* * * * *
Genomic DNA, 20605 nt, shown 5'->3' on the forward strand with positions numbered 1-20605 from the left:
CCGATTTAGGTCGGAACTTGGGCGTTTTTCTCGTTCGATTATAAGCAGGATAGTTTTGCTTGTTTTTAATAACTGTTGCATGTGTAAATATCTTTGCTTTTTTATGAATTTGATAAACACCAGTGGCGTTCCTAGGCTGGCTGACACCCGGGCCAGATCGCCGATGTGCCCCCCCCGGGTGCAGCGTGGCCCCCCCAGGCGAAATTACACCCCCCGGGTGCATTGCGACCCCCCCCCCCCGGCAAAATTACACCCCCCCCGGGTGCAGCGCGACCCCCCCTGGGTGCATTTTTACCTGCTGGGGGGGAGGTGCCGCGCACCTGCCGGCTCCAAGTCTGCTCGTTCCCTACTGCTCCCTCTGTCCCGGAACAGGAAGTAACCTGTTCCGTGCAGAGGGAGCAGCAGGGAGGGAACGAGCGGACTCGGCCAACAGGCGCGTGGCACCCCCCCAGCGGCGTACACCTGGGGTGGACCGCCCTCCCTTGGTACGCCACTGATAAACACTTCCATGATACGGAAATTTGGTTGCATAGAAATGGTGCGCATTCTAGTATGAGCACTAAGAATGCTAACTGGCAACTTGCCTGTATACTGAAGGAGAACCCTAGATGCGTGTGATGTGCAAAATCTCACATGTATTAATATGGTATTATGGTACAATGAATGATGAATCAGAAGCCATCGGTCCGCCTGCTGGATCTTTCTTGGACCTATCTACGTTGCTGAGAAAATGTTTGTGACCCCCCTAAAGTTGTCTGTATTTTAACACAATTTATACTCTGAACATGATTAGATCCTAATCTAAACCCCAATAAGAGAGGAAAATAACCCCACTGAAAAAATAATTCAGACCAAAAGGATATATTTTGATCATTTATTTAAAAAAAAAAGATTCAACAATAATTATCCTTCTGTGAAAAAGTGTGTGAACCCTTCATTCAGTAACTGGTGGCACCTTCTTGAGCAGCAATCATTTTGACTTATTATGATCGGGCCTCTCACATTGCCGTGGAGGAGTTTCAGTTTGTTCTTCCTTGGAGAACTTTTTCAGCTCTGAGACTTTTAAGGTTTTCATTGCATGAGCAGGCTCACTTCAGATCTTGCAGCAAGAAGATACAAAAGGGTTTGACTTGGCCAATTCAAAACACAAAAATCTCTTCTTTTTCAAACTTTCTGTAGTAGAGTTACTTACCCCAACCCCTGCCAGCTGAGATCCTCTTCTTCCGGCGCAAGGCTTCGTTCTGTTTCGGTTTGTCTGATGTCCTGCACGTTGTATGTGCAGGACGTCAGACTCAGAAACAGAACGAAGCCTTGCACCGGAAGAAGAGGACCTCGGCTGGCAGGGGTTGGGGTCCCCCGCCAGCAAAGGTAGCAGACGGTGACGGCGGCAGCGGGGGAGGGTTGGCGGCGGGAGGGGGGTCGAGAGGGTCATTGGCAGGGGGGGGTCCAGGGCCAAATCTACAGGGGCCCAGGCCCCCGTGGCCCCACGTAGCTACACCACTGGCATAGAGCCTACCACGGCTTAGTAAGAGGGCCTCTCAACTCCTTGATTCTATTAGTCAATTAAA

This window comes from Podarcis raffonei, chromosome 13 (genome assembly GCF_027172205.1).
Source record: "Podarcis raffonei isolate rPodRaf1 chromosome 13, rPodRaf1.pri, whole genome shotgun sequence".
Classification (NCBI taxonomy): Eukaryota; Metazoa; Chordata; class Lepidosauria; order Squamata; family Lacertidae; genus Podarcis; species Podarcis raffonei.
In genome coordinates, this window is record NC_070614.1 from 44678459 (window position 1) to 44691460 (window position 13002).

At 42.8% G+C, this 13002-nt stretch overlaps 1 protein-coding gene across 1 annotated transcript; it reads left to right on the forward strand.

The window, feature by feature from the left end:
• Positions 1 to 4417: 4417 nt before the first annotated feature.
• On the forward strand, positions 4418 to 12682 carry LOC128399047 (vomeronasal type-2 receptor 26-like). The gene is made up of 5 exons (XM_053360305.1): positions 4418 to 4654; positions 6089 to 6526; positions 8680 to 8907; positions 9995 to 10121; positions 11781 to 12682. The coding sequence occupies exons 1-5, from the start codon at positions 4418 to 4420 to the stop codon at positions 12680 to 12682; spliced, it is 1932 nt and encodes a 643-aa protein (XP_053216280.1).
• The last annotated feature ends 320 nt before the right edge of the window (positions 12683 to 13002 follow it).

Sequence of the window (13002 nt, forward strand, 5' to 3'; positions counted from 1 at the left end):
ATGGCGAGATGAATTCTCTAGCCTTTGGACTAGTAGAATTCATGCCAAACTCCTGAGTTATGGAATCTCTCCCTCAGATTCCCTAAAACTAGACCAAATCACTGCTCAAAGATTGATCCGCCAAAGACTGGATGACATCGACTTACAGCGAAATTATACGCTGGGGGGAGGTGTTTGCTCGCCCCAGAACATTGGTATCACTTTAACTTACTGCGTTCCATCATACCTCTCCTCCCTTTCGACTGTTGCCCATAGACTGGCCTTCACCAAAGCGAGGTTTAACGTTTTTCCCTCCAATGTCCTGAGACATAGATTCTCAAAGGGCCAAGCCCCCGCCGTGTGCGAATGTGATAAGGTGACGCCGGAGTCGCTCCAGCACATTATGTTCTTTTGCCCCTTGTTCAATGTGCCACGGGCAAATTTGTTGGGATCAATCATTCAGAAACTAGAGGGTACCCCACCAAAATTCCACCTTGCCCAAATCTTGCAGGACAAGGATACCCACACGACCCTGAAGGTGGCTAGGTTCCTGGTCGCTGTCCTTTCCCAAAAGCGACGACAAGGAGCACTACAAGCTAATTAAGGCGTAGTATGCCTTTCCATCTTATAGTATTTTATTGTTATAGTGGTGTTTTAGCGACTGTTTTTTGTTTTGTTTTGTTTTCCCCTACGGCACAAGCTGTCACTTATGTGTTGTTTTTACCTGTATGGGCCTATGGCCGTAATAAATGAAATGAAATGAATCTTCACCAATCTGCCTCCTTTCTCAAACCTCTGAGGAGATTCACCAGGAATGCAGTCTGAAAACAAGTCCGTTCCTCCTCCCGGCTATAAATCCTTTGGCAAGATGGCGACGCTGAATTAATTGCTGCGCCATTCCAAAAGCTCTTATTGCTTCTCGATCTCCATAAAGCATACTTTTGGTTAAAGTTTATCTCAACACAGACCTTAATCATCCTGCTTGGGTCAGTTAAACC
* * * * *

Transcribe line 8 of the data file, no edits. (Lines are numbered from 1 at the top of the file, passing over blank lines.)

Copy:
The window, feature by feature from the left end: